Objective: To determine if exposure to atmospheric ozone disruption and other factors are associated with photodermatoses in the high-altitude pediatric population in Peru. Materials and Methods: A cross-sectional study based on data obtained from studies of dermatological diseases among the population exposed to mine tailings in Peru which included children under the age of 18 in 6 population centers located over 2500 meters above sea level (m.a.s.l). We evaluated the presence of photodermatoses and possible associated factors obtaining the adjusted odds ratio (aOR) and confidence intervals (CI). Results: 594 children below the age of 18 participated in this study, 53.0% girls, the average age was 10.4 ± 4.1 years. 51.3% were exposed to a mini hole in the ozone layer, 60.1% resided at an altitude over 3500 m.a.s.l and 51.9% presented cutaneous manifestations of atopy upon physical examination. The prevalence of photodermatoses was 64.8%, of which the most frequent were actinic prurigo (49.3%), pityriasis alba (18.5%) and actinic cheilitis (4.4%). The multivariate analysis found that residing in a region exposed to the mini hole in the ozone layer (aOR = 4.23; CI 95%: 2.32–7.72) and residing at an altitude over 3500 m.a.s.l (aOR = 2.76; CI 95%: 1.57–4.86) were both independent associated factors to photodermatoses. Conclusion: A high prevalence of photodermatoses exists among the pediatric population living at high-altitude in Peru. Residing in a region exposed to a mini hole in the ozone layer and residing over 3500 m.a.s.l constituted associated factors.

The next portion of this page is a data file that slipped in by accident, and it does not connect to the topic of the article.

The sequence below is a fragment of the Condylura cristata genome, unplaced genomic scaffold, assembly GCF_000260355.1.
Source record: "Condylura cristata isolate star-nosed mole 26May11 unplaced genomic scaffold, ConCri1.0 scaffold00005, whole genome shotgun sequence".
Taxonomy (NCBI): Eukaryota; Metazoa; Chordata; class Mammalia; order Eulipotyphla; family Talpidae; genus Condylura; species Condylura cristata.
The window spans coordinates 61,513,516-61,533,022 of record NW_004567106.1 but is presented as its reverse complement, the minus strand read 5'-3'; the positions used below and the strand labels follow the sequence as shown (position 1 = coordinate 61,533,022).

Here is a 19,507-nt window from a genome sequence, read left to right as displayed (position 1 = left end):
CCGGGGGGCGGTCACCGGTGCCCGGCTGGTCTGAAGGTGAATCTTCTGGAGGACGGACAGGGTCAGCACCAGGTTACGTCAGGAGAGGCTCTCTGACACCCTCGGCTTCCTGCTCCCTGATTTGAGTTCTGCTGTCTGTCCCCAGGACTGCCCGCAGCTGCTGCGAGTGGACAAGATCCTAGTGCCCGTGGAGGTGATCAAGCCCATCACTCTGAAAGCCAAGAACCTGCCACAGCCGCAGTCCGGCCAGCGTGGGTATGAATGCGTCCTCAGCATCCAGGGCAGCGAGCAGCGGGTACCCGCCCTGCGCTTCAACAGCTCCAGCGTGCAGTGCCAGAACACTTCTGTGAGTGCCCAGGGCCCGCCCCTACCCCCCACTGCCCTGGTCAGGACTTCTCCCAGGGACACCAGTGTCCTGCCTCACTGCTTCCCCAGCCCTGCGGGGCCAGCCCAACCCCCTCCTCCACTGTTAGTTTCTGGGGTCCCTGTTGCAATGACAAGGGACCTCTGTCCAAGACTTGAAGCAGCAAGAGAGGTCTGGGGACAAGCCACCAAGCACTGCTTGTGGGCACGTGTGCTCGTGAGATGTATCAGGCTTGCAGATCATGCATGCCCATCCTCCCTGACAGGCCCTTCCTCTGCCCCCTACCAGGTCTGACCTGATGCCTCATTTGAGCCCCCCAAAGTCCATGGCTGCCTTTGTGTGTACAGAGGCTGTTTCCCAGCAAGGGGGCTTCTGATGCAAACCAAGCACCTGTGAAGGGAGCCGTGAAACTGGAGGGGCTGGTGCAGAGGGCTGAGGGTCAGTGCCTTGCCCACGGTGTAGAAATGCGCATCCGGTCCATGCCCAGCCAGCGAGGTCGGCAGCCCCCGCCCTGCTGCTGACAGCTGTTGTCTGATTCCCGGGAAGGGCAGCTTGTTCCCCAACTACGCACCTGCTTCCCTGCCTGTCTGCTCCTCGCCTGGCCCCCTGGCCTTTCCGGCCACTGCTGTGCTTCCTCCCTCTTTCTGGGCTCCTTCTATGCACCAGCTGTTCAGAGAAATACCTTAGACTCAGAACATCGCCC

|Number of pages||8|
|Journal||Clinical, Cosmetic and Investigational Dermatology|
|State||Published - 2022|
- ozone depletion
- ultraviolet rays